Cairo looks to be in a hurry
The best from Tuesday's trials at Kranji
Giving weight to all his rivals, it would be cruel to blame CAIRO for not winning his last start.
Then, when you take into account the fact that it was his first run after an 11-month break, that third-place behind Kratos on Aug 13 was huge.
Yes, aside from the fact that he probably needed that run, the five-year-old didn't do much wrong.
And if it didn't top him up sufficiently for his next assignment, his showing at the trials on Tuesday morning would have done the trick.
Ridden by Nooresh Juglall, Cairo jumped clean and found the front without much fuss or fanfare. He led them to the first turn, cruising along on what seemed a long rein. Ghost tried to hunt him down.
Alas, while the spirit was willing, the flesh was weak.
At the 600m mark, with the leader being a speck in the distance, the chasing pack couldn't feel the dirt being thrown back at them.
Indeed, had Juglall looked back, he would have seen an eternity of daylight. As for Cairo, he headed for the post - looking stronger with every stride.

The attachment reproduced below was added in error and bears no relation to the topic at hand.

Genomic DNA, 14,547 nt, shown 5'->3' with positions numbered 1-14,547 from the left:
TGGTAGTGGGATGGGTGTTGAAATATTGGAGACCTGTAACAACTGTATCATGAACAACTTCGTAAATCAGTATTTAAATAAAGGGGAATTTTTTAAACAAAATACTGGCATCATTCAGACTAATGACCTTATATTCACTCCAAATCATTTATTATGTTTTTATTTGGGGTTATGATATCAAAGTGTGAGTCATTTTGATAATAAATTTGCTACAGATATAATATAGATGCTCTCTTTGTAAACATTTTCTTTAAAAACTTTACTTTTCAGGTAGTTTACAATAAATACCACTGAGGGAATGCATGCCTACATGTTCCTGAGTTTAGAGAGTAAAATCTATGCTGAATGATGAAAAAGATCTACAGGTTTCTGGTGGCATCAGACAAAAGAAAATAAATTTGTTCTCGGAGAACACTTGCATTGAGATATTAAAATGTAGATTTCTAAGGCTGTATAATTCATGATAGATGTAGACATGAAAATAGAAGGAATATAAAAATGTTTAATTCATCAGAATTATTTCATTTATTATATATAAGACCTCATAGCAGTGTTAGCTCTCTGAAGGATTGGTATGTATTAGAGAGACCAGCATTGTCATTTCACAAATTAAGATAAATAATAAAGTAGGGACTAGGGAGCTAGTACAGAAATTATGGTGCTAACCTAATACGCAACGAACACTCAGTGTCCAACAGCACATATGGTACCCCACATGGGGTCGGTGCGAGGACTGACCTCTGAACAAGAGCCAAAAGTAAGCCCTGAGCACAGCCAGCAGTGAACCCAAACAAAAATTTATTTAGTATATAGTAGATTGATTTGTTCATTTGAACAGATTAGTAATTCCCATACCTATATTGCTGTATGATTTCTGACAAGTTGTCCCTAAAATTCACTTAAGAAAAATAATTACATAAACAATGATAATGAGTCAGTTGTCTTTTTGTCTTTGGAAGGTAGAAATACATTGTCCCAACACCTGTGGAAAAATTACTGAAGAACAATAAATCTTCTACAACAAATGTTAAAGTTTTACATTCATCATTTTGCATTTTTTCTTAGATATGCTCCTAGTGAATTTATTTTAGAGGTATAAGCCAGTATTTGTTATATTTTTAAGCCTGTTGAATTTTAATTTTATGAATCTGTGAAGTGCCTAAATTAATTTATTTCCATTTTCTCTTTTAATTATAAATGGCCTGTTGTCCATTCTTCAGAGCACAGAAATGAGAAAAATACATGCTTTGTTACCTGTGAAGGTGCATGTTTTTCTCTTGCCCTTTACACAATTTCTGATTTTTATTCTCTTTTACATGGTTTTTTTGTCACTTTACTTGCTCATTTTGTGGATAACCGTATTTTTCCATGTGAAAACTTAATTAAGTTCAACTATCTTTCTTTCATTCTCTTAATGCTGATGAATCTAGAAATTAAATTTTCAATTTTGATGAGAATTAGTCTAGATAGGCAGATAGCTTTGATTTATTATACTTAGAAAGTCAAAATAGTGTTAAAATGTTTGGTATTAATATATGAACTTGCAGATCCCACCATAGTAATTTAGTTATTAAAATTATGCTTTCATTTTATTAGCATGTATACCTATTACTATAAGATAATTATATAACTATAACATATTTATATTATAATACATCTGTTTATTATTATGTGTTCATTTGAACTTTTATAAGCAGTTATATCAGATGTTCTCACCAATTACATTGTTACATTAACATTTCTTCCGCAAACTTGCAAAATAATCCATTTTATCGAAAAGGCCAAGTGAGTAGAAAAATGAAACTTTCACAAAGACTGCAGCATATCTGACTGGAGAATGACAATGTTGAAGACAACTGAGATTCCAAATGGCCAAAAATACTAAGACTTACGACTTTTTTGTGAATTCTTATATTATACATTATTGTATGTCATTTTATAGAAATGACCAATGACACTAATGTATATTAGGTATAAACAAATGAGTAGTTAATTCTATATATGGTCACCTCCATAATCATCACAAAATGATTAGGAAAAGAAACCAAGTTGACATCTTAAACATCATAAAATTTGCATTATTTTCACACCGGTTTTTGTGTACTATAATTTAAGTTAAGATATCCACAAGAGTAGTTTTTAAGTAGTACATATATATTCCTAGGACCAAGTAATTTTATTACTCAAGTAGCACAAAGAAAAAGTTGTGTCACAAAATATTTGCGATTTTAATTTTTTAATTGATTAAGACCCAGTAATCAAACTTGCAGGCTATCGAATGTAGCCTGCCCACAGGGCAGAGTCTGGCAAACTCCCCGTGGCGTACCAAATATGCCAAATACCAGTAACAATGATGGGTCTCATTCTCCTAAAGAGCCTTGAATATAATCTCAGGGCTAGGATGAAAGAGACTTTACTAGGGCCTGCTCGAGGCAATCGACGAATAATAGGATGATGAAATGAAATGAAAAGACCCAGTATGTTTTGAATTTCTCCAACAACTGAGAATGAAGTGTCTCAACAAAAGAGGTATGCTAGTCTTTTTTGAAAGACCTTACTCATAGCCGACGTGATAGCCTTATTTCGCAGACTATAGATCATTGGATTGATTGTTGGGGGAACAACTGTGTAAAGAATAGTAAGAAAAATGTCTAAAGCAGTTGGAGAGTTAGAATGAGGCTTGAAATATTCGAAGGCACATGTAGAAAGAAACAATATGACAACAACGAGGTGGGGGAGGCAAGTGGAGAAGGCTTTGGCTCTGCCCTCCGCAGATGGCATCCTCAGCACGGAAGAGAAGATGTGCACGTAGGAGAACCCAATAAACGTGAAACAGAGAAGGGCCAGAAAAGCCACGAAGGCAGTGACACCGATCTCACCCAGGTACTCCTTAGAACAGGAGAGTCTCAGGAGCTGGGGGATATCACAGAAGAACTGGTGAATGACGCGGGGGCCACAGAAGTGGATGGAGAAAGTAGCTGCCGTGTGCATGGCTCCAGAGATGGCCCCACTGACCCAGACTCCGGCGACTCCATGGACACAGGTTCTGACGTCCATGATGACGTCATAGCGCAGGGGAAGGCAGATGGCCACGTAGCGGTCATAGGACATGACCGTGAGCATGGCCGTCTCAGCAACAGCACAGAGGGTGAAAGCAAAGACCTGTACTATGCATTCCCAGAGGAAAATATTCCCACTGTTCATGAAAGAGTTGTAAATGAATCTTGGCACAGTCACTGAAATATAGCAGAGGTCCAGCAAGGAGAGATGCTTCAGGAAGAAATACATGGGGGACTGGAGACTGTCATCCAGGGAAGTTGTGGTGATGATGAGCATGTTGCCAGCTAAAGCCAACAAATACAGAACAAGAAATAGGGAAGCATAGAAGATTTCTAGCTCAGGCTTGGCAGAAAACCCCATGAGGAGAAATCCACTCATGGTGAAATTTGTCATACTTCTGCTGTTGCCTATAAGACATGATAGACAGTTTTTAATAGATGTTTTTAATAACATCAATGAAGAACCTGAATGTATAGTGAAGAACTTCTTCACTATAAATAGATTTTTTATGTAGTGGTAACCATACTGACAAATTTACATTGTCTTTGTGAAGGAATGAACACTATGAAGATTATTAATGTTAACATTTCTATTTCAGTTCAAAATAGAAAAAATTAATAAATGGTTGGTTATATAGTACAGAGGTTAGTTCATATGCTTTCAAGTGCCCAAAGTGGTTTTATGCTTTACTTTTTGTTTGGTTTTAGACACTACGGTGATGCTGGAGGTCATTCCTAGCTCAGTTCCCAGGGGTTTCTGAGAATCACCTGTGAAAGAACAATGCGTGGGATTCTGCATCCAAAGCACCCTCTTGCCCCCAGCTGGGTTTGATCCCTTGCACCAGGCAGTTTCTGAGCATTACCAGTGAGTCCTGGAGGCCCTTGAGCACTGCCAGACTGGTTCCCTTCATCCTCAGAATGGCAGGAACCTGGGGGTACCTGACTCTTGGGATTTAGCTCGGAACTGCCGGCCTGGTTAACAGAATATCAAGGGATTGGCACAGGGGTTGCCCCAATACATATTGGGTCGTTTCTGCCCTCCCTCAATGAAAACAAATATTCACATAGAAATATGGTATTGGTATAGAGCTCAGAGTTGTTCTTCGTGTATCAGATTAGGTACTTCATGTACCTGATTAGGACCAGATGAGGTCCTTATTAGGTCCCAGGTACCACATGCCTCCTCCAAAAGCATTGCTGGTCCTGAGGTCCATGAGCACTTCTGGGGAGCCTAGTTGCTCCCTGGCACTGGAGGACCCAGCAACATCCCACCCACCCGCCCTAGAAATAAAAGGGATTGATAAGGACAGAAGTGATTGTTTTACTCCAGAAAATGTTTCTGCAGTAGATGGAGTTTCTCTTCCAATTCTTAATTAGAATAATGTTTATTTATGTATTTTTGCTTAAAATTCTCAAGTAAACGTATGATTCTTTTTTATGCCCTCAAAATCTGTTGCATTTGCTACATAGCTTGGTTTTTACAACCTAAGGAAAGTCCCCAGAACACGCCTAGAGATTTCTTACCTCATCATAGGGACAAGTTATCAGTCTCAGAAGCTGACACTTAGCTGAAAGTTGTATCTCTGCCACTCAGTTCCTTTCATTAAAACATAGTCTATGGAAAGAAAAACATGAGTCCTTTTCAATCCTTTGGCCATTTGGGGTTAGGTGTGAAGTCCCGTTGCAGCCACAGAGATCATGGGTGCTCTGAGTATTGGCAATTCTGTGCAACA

Meanwhile, Ghost had faded away and Winning Tango, so prominent early, had thrown in the towel.
It was left to Mr Scorsese to make a race of it.
He had been stalking the speed all the way but, unluckily for him, the leader had stolen an unsurmountable lead.
It was "game over" and the rest of them knew it.
While sparingly-raced, this was Cairo's second trial win in three weeks and, while his time of 60.29sec for the 1,000m wasn't as swift as the 59.83sec he clocked on Aug 3, it was still full of merit.
Trainer Tan Hor Khoon has been patient with this son of Tycoon Ruler and the rewards could come sooner rather than later.
Also on Tuesday, I liked the way FORESTO finished off his trial.
Well out of it early, he was second last on straightening.
But a flick of the reins by Michael Rodd shook him out of his coma, and he began to race.
By then, Good Lucky was home and hosed and would win the trial by three-and-a-half lengths. But Foresto was the one grinding up the straight like an honest brawler.
From being behind Libeccio at the turn, Foresto had, at the finish, beaten Libeccio out of sight.
So, forget about Foresto's debut where he beat just two home.
That one's best consigned to the waste bin. But take note when he next goes to the races.
On Tuesday morning, and over that final stretch, I thought I saw in Foresto the hard eye of a contender.